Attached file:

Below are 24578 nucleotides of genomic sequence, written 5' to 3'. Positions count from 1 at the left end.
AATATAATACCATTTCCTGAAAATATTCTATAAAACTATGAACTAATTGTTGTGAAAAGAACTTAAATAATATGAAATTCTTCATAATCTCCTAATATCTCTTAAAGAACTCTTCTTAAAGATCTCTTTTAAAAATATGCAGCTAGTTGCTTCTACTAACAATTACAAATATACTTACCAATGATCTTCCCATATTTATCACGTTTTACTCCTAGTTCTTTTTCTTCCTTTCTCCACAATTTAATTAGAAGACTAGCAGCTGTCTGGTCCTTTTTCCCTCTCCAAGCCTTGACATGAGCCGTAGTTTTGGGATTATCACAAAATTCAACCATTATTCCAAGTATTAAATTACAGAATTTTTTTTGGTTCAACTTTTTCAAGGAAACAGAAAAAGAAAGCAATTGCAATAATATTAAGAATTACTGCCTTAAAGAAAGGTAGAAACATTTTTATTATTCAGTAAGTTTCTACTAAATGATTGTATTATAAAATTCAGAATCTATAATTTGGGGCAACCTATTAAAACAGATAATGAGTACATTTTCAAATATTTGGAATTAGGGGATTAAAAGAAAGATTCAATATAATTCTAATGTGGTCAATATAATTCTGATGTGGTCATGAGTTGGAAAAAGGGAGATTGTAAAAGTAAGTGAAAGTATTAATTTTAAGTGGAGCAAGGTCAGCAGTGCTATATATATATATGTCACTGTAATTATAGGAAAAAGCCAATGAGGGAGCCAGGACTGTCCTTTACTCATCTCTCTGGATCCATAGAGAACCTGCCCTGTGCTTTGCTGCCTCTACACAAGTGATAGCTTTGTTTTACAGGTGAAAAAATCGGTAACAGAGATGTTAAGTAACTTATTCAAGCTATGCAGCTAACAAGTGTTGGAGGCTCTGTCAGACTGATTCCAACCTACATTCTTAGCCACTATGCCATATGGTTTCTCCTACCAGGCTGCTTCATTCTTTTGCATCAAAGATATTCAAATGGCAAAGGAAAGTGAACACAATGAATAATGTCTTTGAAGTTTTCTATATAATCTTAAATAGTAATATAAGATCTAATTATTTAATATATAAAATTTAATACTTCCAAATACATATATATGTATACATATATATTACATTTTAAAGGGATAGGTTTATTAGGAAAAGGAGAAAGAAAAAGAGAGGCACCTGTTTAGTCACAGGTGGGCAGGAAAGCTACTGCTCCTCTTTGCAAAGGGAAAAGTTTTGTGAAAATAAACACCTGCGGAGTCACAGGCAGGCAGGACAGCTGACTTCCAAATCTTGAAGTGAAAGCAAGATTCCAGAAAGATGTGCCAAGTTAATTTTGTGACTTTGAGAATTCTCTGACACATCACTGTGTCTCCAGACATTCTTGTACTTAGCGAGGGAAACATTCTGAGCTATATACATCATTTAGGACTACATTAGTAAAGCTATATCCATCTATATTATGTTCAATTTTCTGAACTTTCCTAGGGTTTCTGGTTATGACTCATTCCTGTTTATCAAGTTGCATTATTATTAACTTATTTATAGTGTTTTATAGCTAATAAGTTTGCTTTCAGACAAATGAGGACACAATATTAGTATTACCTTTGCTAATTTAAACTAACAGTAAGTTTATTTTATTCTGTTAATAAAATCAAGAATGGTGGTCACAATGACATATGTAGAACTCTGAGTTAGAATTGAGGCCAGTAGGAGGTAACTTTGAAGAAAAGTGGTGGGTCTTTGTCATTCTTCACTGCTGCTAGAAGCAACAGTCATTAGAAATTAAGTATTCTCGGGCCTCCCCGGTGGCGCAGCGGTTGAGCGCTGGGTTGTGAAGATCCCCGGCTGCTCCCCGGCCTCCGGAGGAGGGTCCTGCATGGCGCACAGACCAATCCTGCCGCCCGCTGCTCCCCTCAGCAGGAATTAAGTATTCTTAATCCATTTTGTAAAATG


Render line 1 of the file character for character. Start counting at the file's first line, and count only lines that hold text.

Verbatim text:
Below are 24578 nucleotides of genomic sequence, written 5' to 3'. Positions count from 1 at the left end.